A special issue of the journal Jurisprudence has been published, with a book symposium on Ruth Dukes’ The Labour Constitution: The Enduring Idea of Labour Law.
This book examines the idea of labour law – its scope and its defining purpose or paradigm – and advocates the capacity of scholarship in the field to retain its critical edge. Drawing on Hugo Sinzheimer and Otto Kahn-Freund’s foundational ideas of, respectively, ‘the labour constitution’ and ‘collective laissez-faire’, Ruth Dukes applies a political economy (and historical sociological) approach to argue for the continued utility of the idea of the ‘labour constitution’, a body of law which calls labour into a community with ‘property’ i.e. capital, democratising the economy and work. In doing so, Ruth critiques modern arguments which favour reorienting labour law to align more closely with the functioning of labour markets, offering a robustly-argued corrective to new orthodoxies in both legal scholarship and policy, which prioritise market rationality as the governing metric of economic life and conceive of labour law as primarily concerned with the ‘law of the labour market’.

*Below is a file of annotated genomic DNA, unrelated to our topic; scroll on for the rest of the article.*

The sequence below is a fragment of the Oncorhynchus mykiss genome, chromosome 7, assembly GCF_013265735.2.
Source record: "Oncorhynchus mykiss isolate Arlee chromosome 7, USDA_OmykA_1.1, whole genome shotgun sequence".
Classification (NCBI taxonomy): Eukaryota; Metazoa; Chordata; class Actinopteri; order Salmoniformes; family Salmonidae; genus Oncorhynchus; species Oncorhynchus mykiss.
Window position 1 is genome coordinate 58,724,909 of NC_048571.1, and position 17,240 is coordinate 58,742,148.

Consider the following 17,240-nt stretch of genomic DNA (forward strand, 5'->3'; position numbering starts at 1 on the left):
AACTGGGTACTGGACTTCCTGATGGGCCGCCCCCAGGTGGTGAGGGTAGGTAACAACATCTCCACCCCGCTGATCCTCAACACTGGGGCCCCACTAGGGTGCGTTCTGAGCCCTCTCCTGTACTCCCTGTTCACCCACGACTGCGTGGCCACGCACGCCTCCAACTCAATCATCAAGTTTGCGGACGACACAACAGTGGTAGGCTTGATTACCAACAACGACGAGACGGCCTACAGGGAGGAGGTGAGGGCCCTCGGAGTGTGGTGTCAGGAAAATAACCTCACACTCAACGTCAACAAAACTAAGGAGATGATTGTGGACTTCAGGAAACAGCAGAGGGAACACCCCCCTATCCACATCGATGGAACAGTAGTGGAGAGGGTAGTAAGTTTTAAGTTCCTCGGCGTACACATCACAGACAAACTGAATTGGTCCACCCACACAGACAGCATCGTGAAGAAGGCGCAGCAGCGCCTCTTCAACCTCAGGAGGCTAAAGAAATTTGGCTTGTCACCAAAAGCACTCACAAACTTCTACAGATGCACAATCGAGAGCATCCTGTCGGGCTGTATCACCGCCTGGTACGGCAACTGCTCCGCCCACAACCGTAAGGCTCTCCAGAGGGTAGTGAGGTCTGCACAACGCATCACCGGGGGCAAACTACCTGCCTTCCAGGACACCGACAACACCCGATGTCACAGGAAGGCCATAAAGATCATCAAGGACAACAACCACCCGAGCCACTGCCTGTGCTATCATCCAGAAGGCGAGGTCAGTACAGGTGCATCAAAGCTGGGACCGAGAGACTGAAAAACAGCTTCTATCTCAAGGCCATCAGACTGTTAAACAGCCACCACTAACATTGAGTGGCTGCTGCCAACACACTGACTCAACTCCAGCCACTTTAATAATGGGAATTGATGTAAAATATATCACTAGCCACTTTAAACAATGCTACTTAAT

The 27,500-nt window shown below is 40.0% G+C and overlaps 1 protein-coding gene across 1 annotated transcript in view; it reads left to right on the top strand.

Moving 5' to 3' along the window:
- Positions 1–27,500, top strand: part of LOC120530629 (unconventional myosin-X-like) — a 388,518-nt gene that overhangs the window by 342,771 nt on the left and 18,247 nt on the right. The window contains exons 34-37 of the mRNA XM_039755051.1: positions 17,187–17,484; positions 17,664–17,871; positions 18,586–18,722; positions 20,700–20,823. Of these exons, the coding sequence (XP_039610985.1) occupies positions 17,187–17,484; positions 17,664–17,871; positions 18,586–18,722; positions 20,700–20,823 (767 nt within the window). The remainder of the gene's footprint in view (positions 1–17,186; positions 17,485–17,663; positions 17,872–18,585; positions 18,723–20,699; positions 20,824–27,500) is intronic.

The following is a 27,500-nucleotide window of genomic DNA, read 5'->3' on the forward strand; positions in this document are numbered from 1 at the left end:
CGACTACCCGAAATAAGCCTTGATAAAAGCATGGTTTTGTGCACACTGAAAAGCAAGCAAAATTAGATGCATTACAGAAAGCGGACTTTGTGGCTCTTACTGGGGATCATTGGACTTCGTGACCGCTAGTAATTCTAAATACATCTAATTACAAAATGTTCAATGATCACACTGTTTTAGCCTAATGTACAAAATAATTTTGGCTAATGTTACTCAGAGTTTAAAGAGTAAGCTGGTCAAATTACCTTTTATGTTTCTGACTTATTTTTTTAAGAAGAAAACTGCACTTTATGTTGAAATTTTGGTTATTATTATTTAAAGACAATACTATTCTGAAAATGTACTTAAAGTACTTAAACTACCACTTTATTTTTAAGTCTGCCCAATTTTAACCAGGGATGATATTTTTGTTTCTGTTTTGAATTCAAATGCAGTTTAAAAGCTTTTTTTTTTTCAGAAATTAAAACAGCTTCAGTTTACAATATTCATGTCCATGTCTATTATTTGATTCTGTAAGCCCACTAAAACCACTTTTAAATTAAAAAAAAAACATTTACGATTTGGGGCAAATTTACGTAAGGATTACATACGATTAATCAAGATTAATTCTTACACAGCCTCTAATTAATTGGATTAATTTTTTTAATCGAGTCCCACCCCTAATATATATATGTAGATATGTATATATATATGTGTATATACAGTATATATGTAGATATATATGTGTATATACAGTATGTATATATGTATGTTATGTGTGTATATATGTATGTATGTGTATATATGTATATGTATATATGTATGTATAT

In this symposium, five highly respected scholars across the fields of legal theory, labour law, industrial relations, human rights and migration law explore the relevance of the themes in the monograph for legal theory and labour law scholarship nationally and internationally (with particular reference to the EU, the US and Israel).